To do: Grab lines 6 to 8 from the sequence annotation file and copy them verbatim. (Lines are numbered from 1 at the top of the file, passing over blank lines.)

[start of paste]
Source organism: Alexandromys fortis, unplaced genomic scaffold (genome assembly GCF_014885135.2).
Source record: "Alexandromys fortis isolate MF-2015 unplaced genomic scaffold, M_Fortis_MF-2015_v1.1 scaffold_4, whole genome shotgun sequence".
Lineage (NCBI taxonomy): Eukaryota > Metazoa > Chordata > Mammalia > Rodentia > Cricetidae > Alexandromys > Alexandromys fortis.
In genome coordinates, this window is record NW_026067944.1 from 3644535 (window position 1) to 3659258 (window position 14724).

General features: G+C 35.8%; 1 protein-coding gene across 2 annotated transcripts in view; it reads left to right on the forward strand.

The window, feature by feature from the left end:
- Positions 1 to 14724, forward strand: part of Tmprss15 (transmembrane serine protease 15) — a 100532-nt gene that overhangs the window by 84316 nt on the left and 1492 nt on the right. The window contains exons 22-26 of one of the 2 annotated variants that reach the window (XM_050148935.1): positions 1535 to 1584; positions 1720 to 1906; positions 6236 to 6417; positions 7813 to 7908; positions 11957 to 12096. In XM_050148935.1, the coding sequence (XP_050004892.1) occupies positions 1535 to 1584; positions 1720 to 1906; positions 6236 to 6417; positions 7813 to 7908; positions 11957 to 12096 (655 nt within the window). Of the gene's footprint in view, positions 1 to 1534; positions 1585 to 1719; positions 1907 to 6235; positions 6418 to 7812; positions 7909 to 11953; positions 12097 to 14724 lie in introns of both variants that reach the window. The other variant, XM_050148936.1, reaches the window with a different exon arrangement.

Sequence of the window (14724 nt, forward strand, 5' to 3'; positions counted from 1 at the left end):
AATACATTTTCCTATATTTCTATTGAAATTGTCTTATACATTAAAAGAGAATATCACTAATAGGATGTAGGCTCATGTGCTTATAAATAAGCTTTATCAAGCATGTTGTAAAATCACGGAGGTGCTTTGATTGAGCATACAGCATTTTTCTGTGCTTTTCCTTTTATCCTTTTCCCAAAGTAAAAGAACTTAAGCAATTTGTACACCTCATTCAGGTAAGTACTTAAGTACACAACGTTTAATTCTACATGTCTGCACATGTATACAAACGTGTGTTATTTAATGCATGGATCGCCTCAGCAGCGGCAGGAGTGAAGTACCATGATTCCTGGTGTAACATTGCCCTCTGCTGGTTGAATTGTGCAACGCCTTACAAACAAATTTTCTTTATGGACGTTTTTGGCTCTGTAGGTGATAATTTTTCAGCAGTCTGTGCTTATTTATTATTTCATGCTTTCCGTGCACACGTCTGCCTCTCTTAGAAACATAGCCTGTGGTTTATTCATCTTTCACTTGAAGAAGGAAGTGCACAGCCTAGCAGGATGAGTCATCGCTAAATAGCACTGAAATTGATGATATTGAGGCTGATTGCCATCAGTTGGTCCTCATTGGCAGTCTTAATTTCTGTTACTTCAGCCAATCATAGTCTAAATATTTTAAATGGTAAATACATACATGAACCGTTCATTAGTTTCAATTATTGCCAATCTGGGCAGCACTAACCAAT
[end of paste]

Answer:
The window, feature by feature from the left end:
- Positions 1 to 14724, forward strand: part of Tmprss15 (transmembrane serine protease 15) — a 100532-nt gene that overhangs the window by 84316 nt on the left and 1492 nt on the right. The window contains exons 22-26 of one of the 2 annotated variants that reach the window (XM_050148935.1): positions 1535 to 1584; positions 1720 to 1906; positions 6236 to 6417; positions 7813 to 7908; positions 11957 to 12096. In XM_050148935.1, the coding sequence (XP_050004892.1) occupies positions 1535 to 1584; positions 1720 to 1906; positions 6236 to 6417; positions 7813 to 7908; positions 11957 to 12096 (655 nt within the window). Of the gene's footprint in view, positions 1 to 1534; positions 1585 to 1719; positions 1907 to 6235; positions 6418 to 7812; positions 7909 to 11953; positions 12097 to 14724 lie in introns of both variants that reach the window. The other variant, XM_050148936.1, reaches the window with a different exon arrangement.

Sequence of the window (14724 nt, forward strand, 5' to 3'; positions counted from 1 at the left end):